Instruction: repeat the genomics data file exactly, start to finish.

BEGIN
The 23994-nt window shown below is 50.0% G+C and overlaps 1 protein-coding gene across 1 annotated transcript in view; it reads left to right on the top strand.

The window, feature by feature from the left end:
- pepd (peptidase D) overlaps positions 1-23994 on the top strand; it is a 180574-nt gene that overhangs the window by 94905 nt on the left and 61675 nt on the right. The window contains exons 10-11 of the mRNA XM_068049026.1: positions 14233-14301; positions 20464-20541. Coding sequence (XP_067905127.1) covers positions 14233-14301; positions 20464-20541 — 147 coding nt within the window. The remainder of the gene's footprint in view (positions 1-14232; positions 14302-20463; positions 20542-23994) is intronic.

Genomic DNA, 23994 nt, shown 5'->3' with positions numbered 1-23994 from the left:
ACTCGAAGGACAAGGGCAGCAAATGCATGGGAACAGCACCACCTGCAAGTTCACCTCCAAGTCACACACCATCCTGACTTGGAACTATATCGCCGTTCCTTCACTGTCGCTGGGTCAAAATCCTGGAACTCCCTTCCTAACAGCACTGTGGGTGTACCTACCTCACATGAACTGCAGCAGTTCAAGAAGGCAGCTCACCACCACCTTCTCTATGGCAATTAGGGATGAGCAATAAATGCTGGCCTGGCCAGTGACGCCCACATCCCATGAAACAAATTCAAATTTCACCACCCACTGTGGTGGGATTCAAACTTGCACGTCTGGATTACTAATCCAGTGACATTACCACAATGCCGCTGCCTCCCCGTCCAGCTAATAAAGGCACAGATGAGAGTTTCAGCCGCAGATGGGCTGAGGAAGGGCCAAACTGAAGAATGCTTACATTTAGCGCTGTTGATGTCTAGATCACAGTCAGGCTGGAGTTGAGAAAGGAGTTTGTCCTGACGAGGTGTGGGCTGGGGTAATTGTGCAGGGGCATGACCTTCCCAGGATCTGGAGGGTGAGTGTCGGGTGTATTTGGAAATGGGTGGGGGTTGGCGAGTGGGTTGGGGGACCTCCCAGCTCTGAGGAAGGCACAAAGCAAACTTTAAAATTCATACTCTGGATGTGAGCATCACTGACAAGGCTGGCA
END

The 23994-nt window shown below is 50.0% G+C and overlaps 1 protein-coding gene across 1 annotated transcript in view; it reads left to right on the top strand.

The window, feature by feature from the left end:
- pepd (peptidase D) overlaps positions 1-23994 on the top strand; it is a 180574-nt gene that overhangs the window by 94905 nt on the left and 61675 nt on the right. The window contains exons 10-11 of the mRNA XM_068049026.1: positions 14233-14301; positions 20464-20541. Coding sequence (XP_067905127.1) covers positions 14233-14301; positions 20464-20541 — 147 coding nt within the window. The remainder of the gene's footprint in view (positions 1-14232; positions 14302-20463; positions 20542-23994) is intronic.

Genomic DNA, 23994 nt, shown 5'->3' with positions numbered 1-23994 from the left:
ACTCGAAGGACAAGGGCAGCAAATGCATGGGAACAGCACCACCTGCAAGTTCACCTCCAAGTCACACACCATCCTGACTTGGAACTATATCGCCGTTCCTTCACTGTCGCTGGGTCAAAATCCTGGAACTCCCTTCCTAACAGCACTGTGGGTGTACCTACCTCACATGAACTGCAGCAGTTCAAGAAGGCAGCTCACCACCACCTTCTCTATGGCAATTAGGGATGAGCAATAAATGCTGGCCTGGCCAGTGACGCCCACATCCCATGAAACAAATTCAAATTTCACCACCCACTGTGGTGGGATTCAAACTTGCACGTCTGGATTACTAATCCAGTGACATTACCACAATGCCGCTGCCTCCCCGTCCAGCTAATAAAGGCACAGATGAGAGTTTCAGCCGCAGATGGGCTGAGGAAGGGCCAAACTGAAGAATGCTTACATTTAGCGCTGTTGATGTCTAGATCACAGTCAGGCTGGAGTTGAGAAAGGAGTTTGTCCTGACGAGGTGTGGGCTGGGGTAATTGTGCAGGGGCATGACCTTCCCAGGATCTGGAGGGTGAGTGTCGGGTGTATTTGGAAATGGGTGGGGGTTGGCGAGTGGGTTGGGGGACCTCCCAGCTCTGAGGAAGGCACAAAGCAAACTTTAAAATTCATACTCTGGATGTGAGCATCACTGACAAGGCTGGCA